How the collaboration will work
When ships are in port, they typically use onboard diesel generators to power vessel operations. Globally, this results in around 35Mt of CO2e generated per year. With many ports located close to population centres, pollution concentrations have major impacts on local communities. This project aims to validate a novel, highly efficient and low-cost cold ironing solution to provide clean, shoreside power as an alternative to onbaord diesel generators.
The end-to-end system starts with a Solar PV system, hosted by Cranfield University. This provides power directly to the vessel when at birth. However, during periods where supply exceeds demand, electricity is fed into a high-efficiency power management architecture provided by project partner HyWaves to power an electrolyser producing green hydrogen. HyWaves’ technology simplifies the architecture needed to operate and produce green hydrogen from solar power, delivering both an efficiency improvement and cost reduction.
Hydrogen is stored using low-cost, high-density technology from Rux Energy. This stage is critical in providing long-term, cost-effective energy storage, managing seasonal and operational variations.
High efficiency Carnot engines will then use the hydrogen fuel to provide on demand power. Shoreside generators will be connected to vessels whilst moored in port. Clean Air Power, a supplier of specialist injectors and valves for alternative fuels, will provide High Pressure Hydrogen Injection (HPHITM) technology to control the flow of hydrogen into the Carnot engine. The Manufacturing Technology Centre, the UK’s centre of excellence for manufacturing technologies, is providing expertise guiding the path to engine development and providing design for manufacture insight, optimised for additive manufacturing processes. This will then be tested at Brunel University, London. Throughout this phase, Carisbrooke Shipping will provide the critical insight from a vessel operators perspective, including implications on regulations and operational requirements.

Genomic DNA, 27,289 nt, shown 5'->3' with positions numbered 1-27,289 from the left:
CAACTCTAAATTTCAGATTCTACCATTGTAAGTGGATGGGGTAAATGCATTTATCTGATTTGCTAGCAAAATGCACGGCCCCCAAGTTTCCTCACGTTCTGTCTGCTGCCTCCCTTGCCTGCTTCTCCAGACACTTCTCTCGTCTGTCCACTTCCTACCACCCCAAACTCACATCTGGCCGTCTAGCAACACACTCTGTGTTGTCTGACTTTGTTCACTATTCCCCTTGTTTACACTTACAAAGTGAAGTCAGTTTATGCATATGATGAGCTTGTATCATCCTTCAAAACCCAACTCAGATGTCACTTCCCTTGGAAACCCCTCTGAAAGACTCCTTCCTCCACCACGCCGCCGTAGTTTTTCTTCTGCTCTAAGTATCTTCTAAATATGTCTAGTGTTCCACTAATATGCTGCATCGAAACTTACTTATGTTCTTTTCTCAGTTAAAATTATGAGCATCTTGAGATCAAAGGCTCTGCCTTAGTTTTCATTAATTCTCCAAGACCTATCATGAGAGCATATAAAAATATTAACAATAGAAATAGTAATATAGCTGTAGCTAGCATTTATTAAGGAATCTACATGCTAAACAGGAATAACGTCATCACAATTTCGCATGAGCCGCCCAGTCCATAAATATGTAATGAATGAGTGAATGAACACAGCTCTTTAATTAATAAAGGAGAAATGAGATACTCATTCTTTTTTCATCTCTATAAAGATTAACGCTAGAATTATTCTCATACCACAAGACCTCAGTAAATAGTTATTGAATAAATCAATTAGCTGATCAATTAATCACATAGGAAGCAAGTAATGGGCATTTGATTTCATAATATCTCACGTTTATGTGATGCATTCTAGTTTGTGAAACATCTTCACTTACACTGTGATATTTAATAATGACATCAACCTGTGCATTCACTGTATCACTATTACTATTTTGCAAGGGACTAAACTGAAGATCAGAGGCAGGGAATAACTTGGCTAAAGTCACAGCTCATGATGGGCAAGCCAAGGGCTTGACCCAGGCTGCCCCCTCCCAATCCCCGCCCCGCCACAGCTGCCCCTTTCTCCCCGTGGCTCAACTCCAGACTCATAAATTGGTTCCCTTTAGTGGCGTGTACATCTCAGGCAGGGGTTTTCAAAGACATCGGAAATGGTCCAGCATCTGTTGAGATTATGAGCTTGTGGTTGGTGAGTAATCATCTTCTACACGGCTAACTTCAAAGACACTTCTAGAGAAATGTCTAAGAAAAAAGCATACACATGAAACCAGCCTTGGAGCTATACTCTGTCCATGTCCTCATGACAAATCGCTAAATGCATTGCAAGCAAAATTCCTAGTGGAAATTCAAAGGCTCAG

The project revolves around Freeport East, assisting with outreach and engagement with other ports operators, shipping lines and the trust port, Harwich Haven Authority.
Swanbarton and Brunel University are collaborating to develop the Energy Vector Analyser (EVA). EVA will help ports understand their current energy landscape and facilitate future planning. By evaluating a wide range of potential fuel, generation, and storage options, EVA seeks to minimise investment risks associated with unviable or obsolete technologies, thus avoiding stranded assets. This tool will enable ports to identify viable aspects of the hydrogen lifecycle within their full energy system enabling informed investment and ensuring they can offer future services like shore power, despite existing infrastructure and geographical constraints.
To read the full story, please visit: Decarbonising Port emissions with novel Cold Ironing solution – Carnot (carnotengines.com)